The newest cars are on the road in Luxembourg, a country with a vehicle fleet with an average age of just 7.9 years. But Denmark and Austria also stand out for the freshness of the cars on their roads - both with 8.9 years.

The country with the most cars over ten years old

Slightly different, but still based on the age of the cars on the road, is the next ranking of countries with the most cars over ten years old in absolute terms. Here Italy wins with almost 24 million cars over ten years old on the road, followed by Germany with almost 22 million and Poland with 21 million.

Le auto in circolazione in Europa

An old Fiat 500 in Rome

Cars on the road that are over 10 years old:

  1. Italy - 23,819,479
  2. Germany - 21,947,427
  3. Poland - 21,393,509
  4. France - 20,385,505
  5. Spain - 16,237,639
  6. United Kingdom - 15,900,749
  7. Romania - 6,362,815
  8. Netherlands - 4,684,379
  9. Greece - 4,506,033
  10. Czech Republic - 4,291,380
  11. Portugal - 3,472,737
  12. Hungary - 3,026,224
  13. Sweden - 2,305,174
  14. Austria - 2,291,833
  15. Belgium - 2,068,592
  16. Switzerland - 2,031,577
  17. Slovakia - 1,797,147
  18. Finland - 1,573,670
  19. Norway - 1,289,250
  20. Croatia - 1,237,593
  21. Lithuania - 1,031,413
  22. Ireland - 889,793
  23. Denmark - 795,496
  24. Slovenia - 660,662
  25. Estonia - 598,105
  26. Latvia - 594,095
  27. Cyprus - 401,805
  28. Luxembourg - 117,826
  29. Iceland - 85,065

The markets where there are fewer cars older than ten years are Cyprus, Luxembourg and Iceland.

The most popular fuel types in Europe 

Another very interesting part of the new Acea report relates to the prevalence of different fuels on the roads of the various European countries. Let's take a look at the individual statistics, starting with the continental figure and then moving on to the market shares by country.

So the first ranking shows that in the enlarged Europe of 29 countries (EU+UK+EFTA), the most popular vehicles on the roads are still petrol cars with 50.6% of the total. Followed by diesel vehicles with 40.8 %. Hybrid drives are in third place, followed by LPG bi-fuel vehicles, while electric cars are only in fifth place with a market share of 1.2 %.

European Union (market share):

  1. Petrol - 50.6 %
  2. Diesel - 40.8 %
  3. Mild and full hybrid - 3.1 %
  4. LPG - 2.6 %
  5. Electric - 1.2 %
  6. Plug-in hybrid - 1.0 %
  7. Natural gas - 0.6 %
  8. Other - 0.1 %
  9. Not identified - 0.1 %

Petrol-powered cars

What is the market with the most petrol cars on the road? According to Acea data, almost 90% of vehicles in Greece have a petrol engine under the bonnet, followed by the Netherlands and Cyprus, with Norway and Lithuania in last place.

Le auto in circolazione in Europa

An old petrol pump

Petrol (market share):

  1. Greece - 89.6 %
  2. Netherlands - 78.2 %
  3. Cyprus - 74.8 %
  4. Finland - 67.6 %
  5. Switzerland - 63.4 %
  6. Hungary - 63.1
  7. Germany - 62.7
  8. Denmark - 61.7
  9. United Kingdom - 58.1 %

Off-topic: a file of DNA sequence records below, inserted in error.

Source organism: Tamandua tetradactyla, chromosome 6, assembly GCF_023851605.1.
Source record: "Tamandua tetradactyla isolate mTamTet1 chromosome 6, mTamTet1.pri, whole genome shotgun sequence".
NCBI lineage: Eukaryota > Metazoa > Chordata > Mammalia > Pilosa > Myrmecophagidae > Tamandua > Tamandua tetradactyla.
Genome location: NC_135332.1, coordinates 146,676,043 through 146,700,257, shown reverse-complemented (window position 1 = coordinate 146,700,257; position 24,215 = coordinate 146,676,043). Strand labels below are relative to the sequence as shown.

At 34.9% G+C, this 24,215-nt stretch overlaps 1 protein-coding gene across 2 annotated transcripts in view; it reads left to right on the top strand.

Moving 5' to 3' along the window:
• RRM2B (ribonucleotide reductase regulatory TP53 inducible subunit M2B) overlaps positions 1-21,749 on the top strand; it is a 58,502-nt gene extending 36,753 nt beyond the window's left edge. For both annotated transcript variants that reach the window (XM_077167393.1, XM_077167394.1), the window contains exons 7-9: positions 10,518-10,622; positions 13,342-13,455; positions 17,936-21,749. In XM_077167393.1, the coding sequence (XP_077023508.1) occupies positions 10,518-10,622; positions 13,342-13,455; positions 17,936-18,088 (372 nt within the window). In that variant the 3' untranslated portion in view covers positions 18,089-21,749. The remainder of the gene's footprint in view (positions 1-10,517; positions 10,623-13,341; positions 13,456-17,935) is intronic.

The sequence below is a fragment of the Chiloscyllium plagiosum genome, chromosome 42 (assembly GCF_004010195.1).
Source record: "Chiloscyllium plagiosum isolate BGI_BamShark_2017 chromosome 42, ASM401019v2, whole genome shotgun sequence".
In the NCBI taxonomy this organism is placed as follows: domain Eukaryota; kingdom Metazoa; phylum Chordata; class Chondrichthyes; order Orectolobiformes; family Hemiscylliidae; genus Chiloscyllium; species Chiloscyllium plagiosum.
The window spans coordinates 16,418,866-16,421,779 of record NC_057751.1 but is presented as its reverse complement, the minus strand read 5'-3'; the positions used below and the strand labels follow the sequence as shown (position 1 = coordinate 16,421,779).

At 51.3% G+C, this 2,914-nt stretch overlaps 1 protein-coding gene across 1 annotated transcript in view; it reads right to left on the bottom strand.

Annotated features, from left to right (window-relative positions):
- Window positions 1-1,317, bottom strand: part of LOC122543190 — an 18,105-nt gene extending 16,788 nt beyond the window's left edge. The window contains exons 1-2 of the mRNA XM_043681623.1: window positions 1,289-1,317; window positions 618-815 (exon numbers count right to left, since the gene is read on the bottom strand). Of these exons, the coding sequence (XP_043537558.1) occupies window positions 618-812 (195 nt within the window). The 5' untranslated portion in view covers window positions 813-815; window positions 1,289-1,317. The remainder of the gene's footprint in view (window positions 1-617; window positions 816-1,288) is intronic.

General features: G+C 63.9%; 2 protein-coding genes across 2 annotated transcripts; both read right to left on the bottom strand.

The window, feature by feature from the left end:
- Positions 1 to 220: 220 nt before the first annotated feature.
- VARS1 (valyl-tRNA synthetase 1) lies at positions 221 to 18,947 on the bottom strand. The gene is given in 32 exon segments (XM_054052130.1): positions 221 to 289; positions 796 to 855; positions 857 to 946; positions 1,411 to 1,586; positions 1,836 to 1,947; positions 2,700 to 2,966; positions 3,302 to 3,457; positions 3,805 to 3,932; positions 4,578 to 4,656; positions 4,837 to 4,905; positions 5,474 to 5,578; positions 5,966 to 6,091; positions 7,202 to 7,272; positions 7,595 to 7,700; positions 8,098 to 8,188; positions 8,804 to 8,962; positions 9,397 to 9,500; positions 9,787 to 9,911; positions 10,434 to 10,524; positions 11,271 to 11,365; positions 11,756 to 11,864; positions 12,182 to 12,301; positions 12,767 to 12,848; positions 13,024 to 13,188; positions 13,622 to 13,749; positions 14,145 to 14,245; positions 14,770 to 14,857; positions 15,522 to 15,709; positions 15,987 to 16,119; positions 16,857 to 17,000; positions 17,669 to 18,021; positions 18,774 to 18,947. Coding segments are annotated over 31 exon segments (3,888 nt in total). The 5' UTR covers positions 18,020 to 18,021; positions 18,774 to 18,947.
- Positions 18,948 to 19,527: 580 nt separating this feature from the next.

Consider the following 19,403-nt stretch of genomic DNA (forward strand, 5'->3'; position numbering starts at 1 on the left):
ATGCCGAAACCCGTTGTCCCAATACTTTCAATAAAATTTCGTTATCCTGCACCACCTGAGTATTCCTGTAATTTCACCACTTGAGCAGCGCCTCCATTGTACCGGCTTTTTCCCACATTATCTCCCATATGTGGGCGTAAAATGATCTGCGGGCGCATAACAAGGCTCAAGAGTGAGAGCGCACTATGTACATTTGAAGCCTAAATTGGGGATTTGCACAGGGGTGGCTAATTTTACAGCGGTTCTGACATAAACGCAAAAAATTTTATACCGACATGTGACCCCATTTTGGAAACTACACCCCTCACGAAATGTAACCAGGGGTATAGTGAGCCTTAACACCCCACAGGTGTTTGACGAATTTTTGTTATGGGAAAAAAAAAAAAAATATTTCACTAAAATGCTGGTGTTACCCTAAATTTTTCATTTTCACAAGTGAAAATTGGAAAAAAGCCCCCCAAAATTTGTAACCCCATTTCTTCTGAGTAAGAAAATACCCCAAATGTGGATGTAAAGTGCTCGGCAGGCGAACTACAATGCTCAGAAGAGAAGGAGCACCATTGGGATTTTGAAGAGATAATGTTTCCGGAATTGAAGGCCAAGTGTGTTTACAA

10. Czech Republic - 57.1
  11. Romania - 54.9
  12. Estonia - 54.4
  13. Belgium - 53.1
  14. Slovakia - 50.0
  15. Sweden - 49.9
  16. Slovenia - 46.2
  17. Iceland - 45.6
  18. Poland - 44.6
  19. Italy - 44.0
  20. Luxembourg - 43.3
  21. Austria - 42.6
  22. France - 40.4
  23. Spain - 39.5
  24. Croatia - 39.0
  25. Portugal - 36.5
  26. Ireland - 36.1
  27. Latvia - 31.3
  28. Norway - 28.7
  29. Lithuania - 24.8

Diesel vehicles

Two Baltic countries share the sceptre of the diesel kings, with Latvia just ahead of Lithuania and Portugal with a 65.8% market share. The Netherlands and Greece, on the other hand, do not seem to like diesel vehicles.

Autos auf der Straße in Europa

A diesel petrol pump nozzle

Diesel (market share):

  1. Latvia - 65.8 %
  2. Lithuania - 63.5 %
  3. Portugal - 58.8 %
  4. Croatia - 56.0 %
  5. Ireland - 55.8 %
  6. Spain - 55.7
  7. France - 53.0
  8. Austria - 51.5
  9. Slovenia - 50.7
  10. Luxembourg - 45.4
  11. Slovakia - 43.8
  12. Romania - 42.2
  13. Italy - 42.1
  14. Estonia - 41.5
  15. Poland - 39.5
  16. Norway - 38.5
  17. Belgium - 39.3
  18. Czech Republic - 39.3
  19. United Kingdom - 34.7
  20. Sweden - 33.5
  21. Iceland - 33.0
  22. Hungary - 31.6
  23. Germany - 29.6
  24. Switzerland - 28.1
  25. Denmark - 26.6
  26. Finland - 26.3
  27. Cyprus - 21.5
  28. Netherlands - 9.8
  29. Greece - 8.7 %

Electric cars

The only European market in which electric cars have a very high market share is still Norway with 20.8 %, followed by Iceland (7.3 %) and Denmark and Sweden with 4.0 % each. Cyprus and Greece bring up the rear in terms of locally emission-free cars with 0.1% each.

Autos auf der Straße in Europa

Charging an electric car

Electric cars (market share):

  1. Norway - 20.8 %
  2. Iceland - 7.3 %
  3. Denmark - 4.0 %
  4. Sweden - 4.0 %
  5. Netherlands - 3.7 %
  6. Luxembourg - 3.1
  7. Switzerland - 2.3
  8. Austria - 2.1
  9. Germany - 2.1
  10. United Kingdom - 2.1 %.
  11. Finland - 1.6 %
  12. Ireland - 1.6 %
  13. Belgium - 1.5 %
  14. France - 1.5 %